Final pitches made in Texas Rangers stadium vote

Both sides started making their final pitch on Monday to voters in Arlington deciding the fate of a new covered stadium for the Texas Rangers.

Signs for and against the new ballpark greatly outnumber those of the presidential race. The billion dollar proposal has divided many people in the place the Rangers have called home since 1972.

An independent poll recently conducted showed the race in a statistical tie.

Supporters and opponents of the new stadium were outside early voting locations in the city to have last minute conversations with voters.

Warren Norred opposes the proposal and is involved in the Save Our Stadium campaign, which refers to keeping the ballpark and not building a new stadium next door.

 “We have a nice stadium, so were investing $500 million and were getting a smaller ballpark that has roughly the same economic impact … no we don’t need to do that,” Norred said.

City leaders disagree and held a news conference Monday afternoon encouraging citizens to vote yes on the new stadium. Mayor Jeff Williams said a retractable roof stadium is a must have and will generate more tourism dollars for the city. The tax that would pay Arlington’s portion would be the same tax used to pay for Cowboys Stadium.

“With voting yes our citizens will not have to pay one penny more in taxes than what they're paying right now,” Williams said.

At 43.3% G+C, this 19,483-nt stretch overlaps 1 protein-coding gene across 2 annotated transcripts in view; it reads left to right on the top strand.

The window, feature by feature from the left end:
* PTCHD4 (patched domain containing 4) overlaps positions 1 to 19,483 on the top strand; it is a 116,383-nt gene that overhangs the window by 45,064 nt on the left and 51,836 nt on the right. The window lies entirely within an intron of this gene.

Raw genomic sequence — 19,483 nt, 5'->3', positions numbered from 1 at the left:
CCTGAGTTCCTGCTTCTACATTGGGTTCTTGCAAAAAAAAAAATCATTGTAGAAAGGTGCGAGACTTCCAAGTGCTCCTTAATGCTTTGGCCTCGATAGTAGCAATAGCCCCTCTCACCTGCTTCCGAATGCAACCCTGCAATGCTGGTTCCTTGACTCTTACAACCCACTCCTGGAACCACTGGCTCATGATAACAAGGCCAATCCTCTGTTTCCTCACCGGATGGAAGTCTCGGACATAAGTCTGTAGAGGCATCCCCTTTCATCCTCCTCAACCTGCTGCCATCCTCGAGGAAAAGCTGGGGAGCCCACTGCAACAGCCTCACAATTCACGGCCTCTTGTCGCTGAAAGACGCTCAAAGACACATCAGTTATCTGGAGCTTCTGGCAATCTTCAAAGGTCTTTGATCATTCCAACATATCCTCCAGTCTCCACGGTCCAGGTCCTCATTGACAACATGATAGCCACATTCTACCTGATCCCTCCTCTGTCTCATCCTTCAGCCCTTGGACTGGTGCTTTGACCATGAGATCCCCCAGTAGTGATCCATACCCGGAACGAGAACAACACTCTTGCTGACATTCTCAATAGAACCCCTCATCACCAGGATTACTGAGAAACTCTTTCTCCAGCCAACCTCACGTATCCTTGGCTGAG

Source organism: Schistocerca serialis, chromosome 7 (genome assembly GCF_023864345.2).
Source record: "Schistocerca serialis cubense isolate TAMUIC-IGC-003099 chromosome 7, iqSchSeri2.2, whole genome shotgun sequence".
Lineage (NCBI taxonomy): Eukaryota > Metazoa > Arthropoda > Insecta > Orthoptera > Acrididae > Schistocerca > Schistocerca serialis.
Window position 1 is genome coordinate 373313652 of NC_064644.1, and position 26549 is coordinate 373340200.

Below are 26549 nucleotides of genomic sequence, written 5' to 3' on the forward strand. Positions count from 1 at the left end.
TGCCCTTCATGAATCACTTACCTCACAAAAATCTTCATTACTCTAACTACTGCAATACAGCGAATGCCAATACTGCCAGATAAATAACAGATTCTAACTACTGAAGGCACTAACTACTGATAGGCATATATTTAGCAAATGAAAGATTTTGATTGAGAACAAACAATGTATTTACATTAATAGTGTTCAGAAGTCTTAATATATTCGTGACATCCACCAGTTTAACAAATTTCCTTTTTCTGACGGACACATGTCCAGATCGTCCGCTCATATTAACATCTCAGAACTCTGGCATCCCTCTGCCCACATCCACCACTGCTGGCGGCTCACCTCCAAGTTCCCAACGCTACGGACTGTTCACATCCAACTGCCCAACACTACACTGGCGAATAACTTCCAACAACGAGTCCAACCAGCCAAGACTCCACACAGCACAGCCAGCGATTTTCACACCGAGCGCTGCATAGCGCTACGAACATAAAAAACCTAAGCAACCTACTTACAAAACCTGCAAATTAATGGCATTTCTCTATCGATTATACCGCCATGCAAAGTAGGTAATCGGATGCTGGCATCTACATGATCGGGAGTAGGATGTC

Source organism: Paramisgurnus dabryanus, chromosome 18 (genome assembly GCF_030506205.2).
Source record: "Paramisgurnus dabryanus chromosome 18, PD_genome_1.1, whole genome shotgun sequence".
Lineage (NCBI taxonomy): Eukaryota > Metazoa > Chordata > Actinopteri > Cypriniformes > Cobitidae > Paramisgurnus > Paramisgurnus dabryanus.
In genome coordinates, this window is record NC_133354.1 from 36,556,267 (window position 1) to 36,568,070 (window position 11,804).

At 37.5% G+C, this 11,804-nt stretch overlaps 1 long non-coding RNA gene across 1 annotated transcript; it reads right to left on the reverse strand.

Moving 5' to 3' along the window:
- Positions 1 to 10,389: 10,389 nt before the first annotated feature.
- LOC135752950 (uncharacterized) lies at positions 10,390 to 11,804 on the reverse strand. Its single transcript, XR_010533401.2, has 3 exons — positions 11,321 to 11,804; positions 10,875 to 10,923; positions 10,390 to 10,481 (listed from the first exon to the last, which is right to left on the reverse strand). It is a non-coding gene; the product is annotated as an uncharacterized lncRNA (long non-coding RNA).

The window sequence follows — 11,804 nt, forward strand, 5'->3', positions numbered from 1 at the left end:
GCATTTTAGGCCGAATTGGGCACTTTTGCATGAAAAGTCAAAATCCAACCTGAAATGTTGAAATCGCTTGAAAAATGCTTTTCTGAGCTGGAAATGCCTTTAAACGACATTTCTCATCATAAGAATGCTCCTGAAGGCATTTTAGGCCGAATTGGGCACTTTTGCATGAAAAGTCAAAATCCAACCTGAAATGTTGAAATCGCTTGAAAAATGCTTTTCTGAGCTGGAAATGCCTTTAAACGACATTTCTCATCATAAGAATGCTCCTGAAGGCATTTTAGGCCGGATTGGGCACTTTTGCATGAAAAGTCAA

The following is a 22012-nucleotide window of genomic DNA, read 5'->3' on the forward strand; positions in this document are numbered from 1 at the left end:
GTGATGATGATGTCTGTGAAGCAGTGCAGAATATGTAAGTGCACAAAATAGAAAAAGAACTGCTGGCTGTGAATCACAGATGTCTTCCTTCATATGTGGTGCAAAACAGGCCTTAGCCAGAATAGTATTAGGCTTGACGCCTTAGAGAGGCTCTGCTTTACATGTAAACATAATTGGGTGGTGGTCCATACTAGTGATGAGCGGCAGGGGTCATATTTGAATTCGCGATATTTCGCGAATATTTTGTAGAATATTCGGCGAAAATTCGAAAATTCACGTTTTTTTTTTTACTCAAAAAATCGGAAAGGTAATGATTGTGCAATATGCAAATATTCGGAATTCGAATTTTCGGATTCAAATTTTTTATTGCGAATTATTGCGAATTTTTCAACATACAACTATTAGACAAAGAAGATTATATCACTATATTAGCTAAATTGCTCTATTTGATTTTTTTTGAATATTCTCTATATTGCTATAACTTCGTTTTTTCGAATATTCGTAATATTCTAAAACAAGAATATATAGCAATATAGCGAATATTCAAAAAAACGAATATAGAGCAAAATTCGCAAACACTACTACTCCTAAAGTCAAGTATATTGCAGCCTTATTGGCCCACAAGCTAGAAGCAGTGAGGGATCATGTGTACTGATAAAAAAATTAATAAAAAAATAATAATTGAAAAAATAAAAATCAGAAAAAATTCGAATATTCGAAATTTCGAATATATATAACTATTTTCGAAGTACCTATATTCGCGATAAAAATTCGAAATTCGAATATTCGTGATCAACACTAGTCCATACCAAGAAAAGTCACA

The vote yes campaign claims more than 6,000 residents have asked for yard signs, along with every council member and 950 members of the Chamber of Commerce. The new stadium project was also endorsed by the local chapter of the NAACP on Monday.

“This is time for us to keep this momentum going and keeping one of our most important economic engines and partners here in Arlington,” Williams said.

But Norred is calling foul and said what's being sold to voters as a 50/50 deal is far from it in the long run. He's urging Arlington residents to take the time to read the 50 page proposal.

“$32 million dollars per year in sales tax, we’re going to do that for 30 years. What’s 30 times 32 ...640. That's a lot more than 500. You won’t see that in the ballot language,” Norred said.

If the referendum passes, the deal will keep the Rangers in Arlington through 2054. If it fails, the Rangers current lease keeps them for another eight years at Globe Life Park.

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